Utah State University's Eat it, Grow it, Store it series gives low-cost classes on different ways to manage your own produce. The next class is covering apricots and peaches on July 26th.

Classes are held at the Salt Lake County Government Center, South Building. $5 per class. Call 801-468-3179 or click here to sign up.

I have always loved working in the garden. It's miraculous how something as small as a seed can grow into something delicious and nourishing. Ironically, I hate most vegetables, but find that if they come from my own yard I can usually make an exception. However, apricots have always been one food that I have had a hard time stomaching—whether it came from my own tree or not. One year we were overflowing with apricots and had no idea what to do with them all. We began thumbing through new recipes that called for apricots and even plopping them into dishes we thought might taste decent with this extra little ingredient. Even after eating them with every meal and giving some away, we still had too many to manage. I finally decided to puree some of the apricots and baked them in the sun on wax paper to make a sort of fruit leather. Whamo. That is when I miraculously decided that apricots weren't so bad. After experimenting around with all those different dishes, I finally found something that worked for me.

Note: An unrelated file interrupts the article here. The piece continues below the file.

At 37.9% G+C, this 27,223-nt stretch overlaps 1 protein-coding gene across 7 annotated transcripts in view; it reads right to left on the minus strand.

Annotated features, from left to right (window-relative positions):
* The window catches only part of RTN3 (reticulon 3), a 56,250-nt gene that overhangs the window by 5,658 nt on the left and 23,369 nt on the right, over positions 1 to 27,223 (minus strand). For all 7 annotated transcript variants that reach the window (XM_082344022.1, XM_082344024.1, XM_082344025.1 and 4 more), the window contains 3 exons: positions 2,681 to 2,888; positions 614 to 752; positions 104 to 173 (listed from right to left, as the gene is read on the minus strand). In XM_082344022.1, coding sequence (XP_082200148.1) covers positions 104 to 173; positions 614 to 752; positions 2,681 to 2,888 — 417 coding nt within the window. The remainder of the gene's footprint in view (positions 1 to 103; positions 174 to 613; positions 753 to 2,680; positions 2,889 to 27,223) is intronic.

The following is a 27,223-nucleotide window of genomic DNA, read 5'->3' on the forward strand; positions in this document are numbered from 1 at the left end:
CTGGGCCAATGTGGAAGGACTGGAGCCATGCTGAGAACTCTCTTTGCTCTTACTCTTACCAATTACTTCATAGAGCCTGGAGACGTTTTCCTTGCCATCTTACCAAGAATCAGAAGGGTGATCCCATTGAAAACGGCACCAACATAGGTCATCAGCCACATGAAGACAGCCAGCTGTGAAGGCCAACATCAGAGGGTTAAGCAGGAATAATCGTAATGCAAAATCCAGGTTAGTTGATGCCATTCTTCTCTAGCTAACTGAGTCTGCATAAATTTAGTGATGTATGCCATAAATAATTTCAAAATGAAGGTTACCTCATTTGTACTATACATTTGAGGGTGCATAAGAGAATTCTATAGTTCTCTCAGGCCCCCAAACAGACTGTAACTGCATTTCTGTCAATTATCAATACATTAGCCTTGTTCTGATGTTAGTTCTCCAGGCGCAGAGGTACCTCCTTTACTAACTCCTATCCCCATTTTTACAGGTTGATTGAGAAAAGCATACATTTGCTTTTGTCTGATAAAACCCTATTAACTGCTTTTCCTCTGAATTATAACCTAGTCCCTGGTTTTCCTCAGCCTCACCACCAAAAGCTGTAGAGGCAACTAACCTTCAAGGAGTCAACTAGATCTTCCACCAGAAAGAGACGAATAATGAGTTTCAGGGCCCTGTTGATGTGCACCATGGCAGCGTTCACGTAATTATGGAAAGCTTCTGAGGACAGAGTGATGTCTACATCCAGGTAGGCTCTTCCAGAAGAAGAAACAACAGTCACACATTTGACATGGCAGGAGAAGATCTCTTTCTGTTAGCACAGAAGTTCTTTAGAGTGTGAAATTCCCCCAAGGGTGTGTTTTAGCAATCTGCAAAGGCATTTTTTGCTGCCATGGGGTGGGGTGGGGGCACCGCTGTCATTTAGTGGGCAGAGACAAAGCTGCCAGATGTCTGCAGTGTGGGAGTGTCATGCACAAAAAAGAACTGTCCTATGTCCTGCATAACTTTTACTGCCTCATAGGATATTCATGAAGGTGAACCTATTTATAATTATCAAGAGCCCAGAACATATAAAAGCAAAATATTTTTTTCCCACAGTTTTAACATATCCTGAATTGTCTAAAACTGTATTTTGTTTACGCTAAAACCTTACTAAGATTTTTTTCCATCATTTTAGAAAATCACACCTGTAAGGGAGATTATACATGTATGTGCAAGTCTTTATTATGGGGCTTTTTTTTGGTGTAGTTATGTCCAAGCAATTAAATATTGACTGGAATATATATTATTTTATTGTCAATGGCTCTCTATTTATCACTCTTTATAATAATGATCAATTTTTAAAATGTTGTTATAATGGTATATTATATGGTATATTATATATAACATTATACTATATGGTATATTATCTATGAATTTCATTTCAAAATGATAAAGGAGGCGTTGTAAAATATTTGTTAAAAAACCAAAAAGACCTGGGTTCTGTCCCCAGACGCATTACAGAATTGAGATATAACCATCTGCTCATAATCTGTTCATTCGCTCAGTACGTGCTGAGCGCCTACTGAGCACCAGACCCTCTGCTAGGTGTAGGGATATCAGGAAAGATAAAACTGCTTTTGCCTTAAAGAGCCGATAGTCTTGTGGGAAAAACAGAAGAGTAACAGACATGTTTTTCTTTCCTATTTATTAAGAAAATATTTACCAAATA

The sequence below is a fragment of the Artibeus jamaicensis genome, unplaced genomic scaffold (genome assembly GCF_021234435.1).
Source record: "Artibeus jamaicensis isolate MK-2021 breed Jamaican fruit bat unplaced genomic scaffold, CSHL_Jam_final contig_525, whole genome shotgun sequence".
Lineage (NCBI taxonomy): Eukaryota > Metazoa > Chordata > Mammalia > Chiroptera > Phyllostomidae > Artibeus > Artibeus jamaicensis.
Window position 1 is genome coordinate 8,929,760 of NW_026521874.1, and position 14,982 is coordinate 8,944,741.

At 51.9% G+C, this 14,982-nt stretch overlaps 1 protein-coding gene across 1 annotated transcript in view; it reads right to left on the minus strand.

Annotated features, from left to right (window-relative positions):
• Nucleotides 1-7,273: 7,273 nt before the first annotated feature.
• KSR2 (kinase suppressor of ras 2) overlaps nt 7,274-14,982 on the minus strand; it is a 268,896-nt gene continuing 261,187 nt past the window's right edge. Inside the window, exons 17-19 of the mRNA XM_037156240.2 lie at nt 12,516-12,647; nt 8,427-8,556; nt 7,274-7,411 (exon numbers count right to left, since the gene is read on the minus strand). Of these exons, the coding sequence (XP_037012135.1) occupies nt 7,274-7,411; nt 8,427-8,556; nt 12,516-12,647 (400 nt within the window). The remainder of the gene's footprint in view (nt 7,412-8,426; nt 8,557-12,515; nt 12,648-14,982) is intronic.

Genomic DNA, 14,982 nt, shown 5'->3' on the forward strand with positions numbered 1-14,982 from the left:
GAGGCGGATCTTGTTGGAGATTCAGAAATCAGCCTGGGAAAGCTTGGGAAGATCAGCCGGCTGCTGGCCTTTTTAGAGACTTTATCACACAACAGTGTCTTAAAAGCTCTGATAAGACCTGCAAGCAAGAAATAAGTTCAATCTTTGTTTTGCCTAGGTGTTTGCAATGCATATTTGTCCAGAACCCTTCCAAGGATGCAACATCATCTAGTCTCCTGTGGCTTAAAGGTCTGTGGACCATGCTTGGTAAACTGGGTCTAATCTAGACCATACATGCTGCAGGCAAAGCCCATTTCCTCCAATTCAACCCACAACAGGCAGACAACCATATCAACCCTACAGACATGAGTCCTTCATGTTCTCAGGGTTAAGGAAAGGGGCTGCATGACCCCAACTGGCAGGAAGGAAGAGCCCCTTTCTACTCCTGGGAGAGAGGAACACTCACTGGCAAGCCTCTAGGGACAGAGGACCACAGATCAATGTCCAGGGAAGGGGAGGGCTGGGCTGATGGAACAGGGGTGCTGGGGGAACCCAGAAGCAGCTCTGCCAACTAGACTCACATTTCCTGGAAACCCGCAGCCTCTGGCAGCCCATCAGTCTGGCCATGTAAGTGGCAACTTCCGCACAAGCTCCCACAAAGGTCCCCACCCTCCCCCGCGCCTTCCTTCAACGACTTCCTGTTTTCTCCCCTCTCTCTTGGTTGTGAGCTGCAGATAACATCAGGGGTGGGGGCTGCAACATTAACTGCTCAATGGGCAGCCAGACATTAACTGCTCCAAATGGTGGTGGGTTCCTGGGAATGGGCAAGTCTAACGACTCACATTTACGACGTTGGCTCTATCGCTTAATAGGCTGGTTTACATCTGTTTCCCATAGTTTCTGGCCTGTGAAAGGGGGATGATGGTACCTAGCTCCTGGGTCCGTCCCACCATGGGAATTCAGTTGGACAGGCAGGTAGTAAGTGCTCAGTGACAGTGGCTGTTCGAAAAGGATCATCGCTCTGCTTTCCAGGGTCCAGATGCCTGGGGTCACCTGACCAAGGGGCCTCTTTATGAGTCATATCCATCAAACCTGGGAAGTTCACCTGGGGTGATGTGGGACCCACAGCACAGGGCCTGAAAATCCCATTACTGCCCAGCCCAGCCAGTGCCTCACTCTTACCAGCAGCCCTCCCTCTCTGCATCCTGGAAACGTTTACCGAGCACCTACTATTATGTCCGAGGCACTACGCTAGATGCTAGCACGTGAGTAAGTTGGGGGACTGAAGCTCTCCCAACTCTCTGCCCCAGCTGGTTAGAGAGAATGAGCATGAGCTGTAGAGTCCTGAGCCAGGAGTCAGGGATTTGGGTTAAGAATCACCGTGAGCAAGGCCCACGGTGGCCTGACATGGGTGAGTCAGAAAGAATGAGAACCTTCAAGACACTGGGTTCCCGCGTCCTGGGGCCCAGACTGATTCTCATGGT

A class like the Eat it series would have been useful though when I had this surplus.

Growing your own produce can be fun, but it takes knowledge and wise planning. Some plants do not grow as well in certain climates and soils, so it's helpful to have classes on different vegetables that work well for your environment. And for the times you are very successful with your crops, it's good to have a few pointers on ways you can prepare these foods so you can make the most of your produce. Gardening is very rewarding when you play it smart and learn how to extend the life of your harvest, especially into those winter months.